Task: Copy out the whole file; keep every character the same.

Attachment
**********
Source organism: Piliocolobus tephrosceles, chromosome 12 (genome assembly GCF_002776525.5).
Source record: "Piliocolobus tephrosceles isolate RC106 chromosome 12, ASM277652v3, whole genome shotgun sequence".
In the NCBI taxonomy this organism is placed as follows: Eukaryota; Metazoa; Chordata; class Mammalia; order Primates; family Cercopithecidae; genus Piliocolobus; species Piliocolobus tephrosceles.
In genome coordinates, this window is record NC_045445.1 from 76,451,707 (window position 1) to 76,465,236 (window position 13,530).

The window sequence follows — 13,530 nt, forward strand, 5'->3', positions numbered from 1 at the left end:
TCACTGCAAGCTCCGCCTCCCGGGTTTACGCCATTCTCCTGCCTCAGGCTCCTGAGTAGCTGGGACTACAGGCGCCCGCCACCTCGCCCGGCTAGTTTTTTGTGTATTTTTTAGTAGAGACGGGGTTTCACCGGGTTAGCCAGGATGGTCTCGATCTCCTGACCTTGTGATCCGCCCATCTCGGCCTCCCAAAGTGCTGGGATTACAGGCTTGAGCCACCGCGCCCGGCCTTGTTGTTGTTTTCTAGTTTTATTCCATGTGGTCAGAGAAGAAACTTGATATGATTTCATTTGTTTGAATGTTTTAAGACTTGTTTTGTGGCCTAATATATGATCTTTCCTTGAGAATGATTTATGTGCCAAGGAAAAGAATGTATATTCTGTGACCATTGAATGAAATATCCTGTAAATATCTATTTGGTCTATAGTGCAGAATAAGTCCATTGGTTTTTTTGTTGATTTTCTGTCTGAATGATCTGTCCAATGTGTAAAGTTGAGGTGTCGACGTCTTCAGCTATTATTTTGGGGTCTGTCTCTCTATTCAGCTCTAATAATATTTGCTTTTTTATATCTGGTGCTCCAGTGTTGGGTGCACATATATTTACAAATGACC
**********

Source organism: Piliocolobus tephrosceles, chromosome 12 (genome assembly GCF_002776525.5).
Source record: "Piliocolobus tephrosceles isolate RC106 chromosome 12, ASM277652v3, whole genome shotgun sequence".
In the NCBI taxonomy this organism is placed as follows: Eukaryota; Metazoa; Chordata; class Mammalia; order Primates; family Cercopithecidae; genus Piliocolobus; species Piliocolobus tephrosceles.
In genome coordinates, this window is record NC_045445.1 from 76,451,707 (window position 1) to 76,465,236 (window position 13,530).

The window sequence follows — 13,530 nt, forward strand, 5'->3', positions numbered from 1 at the left end:
TCACTGCAAGCTCCGCCTCCCGGGTTTACGCCATTCTCCTGCCTCAGGCTCCTGAGTAGCTGGGACTACAGGCGCCCGCCACCTCGCCCGGCTAGTTTTTTGTGTATTTTTTAGTAGAGACGGGGTTTCACCGGGTTAGCCAGGATGGTCTCGATCTCCTGACCTTGTGATCCGCCCATCTCGGCCTCCCAAAGTGCTGGGATTACAGGCTTGAGCCACCGCGCCCGGCCTTGTTGTTGTTTTCTAGTTTTATTCCATGTGGTCAGAGAAGAAACTTGATATGATTTCATTTGTTTGAATGTTTTAAGACTTGTTTTGTGGCCTAATATATGATCTTTCCTTGAGAATGATTTATGTGCCAAGGAAAAGAATGTATATTCTGTGACCATTGAATGAAATATCCTGTAAATATCTATTTGGTCTATAGTGCAGAATAAGTCCATTGGTTTTTTTGTTGATTTTCTGTCTGAATGATCTGTCCAATGTGTAAAGTTGAGGTGTCGACGTCTTCAGCTATTATTTTGGGGTCTGTCTCTCTATTCAGCTCTAATAATATTTGCTTTTTTATATCTGGTGCTCCAGTGTTGGGTGCACATATATTTACAAATGACC